To estimate how quickly a virus spreads, scientists look at the two factors of reproduction number, i.e. how many people each individual with the virus is likely to infect and the serial interval, i.e. the time between one person developing symptoms and a second person becoming infected and developing symptoms. The reproduction number for SARS-CoV-2 has been 2.2, and the serial interval appears to be approximately 4 days. This means the infections double every 4 days.
Through the social distancing measures put in place in Finland last week, we basically slow down the doubling time, and bring down the reproduction number to 1.4, it means the numbers double approximately every 6 days or 16,66% per day. As the disease spreads through the population towards herd immunity, reproduction number deceases, but that is difficult to calculate. An interactive site called Corona Calculator gives an estimate of how social distancing affects transmission and mortality rates for each country including Finland.
It’s important to keep in mind that accurately estimating the case-fatality risk is difficult because milder cases are not being diagnosed and death is delayed.
A Chinese study reported that the median time from symptom onset to radiological confirmation of pneumonia was 5 days; from symptom onset to intensive care unit (ICU) admission was 11 days; and from ICU admission to death was 7 days. This gives us a median time of 23 days from symptoms (or confirmation if test taken then) to death.
Mortality rates have varied in different countries, form 0.9% in South Korea to 7.7% in Italy. Percentage of older population is one important factor in case-fatality. Also because of the lag of 23 days the statistics have not updated for countries with a climbing infection rate. A calculation published by the Finnish Institute for Health and Welfare (THL) has used a mortality rate of 0.05 to 0.1%, which has not been seen anywhere in the world. The calculation is extremely optimistic. Even though case-fatality rate decreased in China for patients with symptom onset after 1st February, we have not seen the same trend in Italy or Spain.
Ideal herd immunity scenario would aim to manage transmission so that mainly those would get infected who will have a mild illness, which is almost impossible to implement. If the transmission is not tracked and controlled, we also have no control over who contracts the virus. Herd immunity is also not easy to maintain; in the case of measles, for example, it is only preserved through very high vaccination rates.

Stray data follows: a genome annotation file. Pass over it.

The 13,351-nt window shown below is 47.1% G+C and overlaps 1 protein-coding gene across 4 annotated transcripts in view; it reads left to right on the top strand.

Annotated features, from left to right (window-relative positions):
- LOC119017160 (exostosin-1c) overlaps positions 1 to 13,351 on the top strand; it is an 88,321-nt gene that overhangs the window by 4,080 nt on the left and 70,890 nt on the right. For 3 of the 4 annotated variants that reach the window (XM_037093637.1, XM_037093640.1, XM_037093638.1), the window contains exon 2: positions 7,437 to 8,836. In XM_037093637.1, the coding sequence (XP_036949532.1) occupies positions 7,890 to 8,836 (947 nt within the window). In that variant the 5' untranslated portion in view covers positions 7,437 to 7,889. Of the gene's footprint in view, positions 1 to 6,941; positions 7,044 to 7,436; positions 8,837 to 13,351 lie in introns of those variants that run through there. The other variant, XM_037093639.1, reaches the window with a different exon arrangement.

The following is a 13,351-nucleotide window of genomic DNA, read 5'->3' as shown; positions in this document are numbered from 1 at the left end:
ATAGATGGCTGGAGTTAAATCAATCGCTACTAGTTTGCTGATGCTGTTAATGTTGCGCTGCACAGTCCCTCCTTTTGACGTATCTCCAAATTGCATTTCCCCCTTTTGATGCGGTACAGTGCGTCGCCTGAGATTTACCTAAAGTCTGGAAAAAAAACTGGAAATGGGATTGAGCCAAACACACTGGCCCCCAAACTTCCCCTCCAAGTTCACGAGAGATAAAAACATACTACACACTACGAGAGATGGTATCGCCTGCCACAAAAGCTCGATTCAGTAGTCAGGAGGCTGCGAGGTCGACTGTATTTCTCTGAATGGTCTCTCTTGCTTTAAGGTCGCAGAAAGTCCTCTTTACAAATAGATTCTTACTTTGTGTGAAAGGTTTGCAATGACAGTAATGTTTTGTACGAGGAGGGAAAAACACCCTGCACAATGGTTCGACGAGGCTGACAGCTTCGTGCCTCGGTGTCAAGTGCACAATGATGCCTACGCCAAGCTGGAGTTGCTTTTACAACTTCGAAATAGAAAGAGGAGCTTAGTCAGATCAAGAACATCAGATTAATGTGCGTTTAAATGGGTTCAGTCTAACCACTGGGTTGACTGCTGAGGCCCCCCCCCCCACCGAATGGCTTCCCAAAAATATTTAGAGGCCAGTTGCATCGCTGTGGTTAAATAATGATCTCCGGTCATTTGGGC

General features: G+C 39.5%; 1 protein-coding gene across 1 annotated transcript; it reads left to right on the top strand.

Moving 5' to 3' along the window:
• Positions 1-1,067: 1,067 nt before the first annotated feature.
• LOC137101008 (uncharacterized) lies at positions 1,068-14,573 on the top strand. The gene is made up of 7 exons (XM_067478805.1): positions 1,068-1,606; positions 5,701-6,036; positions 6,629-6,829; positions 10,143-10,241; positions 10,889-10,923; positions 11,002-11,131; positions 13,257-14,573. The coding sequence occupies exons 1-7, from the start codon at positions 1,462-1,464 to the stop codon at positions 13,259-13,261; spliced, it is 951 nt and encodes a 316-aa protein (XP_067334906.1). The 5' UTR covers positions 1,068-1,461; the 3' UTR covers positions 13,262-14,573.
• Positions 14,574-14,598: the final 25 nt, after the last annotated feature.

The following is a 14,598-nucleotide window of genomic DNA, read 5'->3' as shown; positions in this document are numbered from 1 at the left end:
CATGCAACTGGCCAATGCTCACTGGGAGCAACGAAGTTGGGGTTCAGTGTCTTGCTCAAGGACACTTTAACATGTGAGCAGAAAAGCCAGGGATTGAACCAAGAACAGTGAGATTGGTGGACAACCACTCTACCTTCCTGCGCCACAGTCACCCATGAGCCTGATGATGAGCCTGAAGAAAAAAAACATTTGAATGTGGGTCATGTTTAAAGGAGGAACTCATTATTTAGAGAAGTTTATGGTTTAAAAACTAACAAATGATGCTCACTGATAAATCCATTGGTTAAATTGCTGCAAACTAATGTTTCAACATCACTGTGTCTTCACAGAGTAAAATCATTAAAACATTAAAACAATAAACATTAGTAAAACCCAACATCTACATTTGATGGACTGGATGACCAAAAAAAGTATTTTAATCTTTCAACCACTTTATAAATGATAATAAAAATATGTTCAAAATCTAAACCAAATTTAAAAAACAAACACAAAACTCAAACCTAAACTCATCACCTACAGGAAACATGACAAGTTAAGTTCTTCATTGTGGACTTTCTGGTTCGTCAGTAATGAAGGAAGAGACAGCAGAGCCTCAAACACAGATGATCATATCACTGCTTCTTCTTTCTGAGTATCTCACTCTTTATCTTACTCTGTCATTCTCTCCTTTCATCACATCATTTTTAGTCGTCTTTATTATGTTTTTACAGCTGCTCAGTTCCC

Not testing mild cases also makes it impossible to know when the society has reached herd immunity, other than by extrapolating backwards from the mortality rate of confirmed coronavirus cases in hospitals.
If herd immunity was the main strategy, there would be no need for the extensive shutdown implemented in Finland. It would have been enough and faster to just isolate and quarantine the high-risk groups.
By flattening the curve through the social distancing measures taken at the moment, we have also slowed the transmission rate to 1.4 from an exponential average of 2. This way, the peak of the disease will hopefully not overwhelm hospital capacity. At the same time if we do not actively seek and isolate cases and let infections spread, we are not stopping, but lengthening the epidemic, and the country has to stay in shutdown for a longer period.
Based on a 60% herd immunity, if we estimate that we have around 10 000 infections today, it will take around 60 - 180 days for us to reach the 3 million infections. This means the country has to stay shutdown at least for that period of time and bury an up to 850 people per day. This is the mortality rate which Italy is approaching at the moment. The country hit a daily record number of 627 Corona related deaths today.
Another problem with herd immunity is that the more a virus changes hosts, the higher the chances of it mutating. A recent report already identifies two variants for SARS-CoV-2, the L type and the S type. “I think there’s no question the virus will continue to mutate,” says Ralph Baric, Prof. of Epidemiology who has specialised in coronaviruses and emerging infections. “There’s no question that as a virus passages in a new host species, it adapts to more efficient and more capable replication in that new host species and more efficient transmission between the host species. So it’s almost certain the virus will continue to evolve and change, and how that evolution will alter disease severity, it really remains unknown.”
As this is a new virus, we also don’t have enough information about the long term effects of the infection after recovery. A study of 142 Diamond Princess cruise ship passengers in Japan found that up to 10% of totally non-symptomatic infections resulted in fibrosis or other changes in the patient’s lungs.
If Salminen was an academic with a controversial opinion, we could just disregard him, but he seems to be in charge and making critical decisions that could cost lives. Lots of lives.
We must not put a general who has already accepted defeat in charge of the battlefield.
Unless the Prime Minister Sanna Marin or the Minister of Health Aino-Kaisa Pekonen exert leadership and put someone else in charge, we’ll have to start digging graves.
Alexis Kouros is the Editor in Chief of Helsinki Times
He is a medical doctor with a focus on public health and epidemiology
New mortality rate calculations, explanation, and stats added.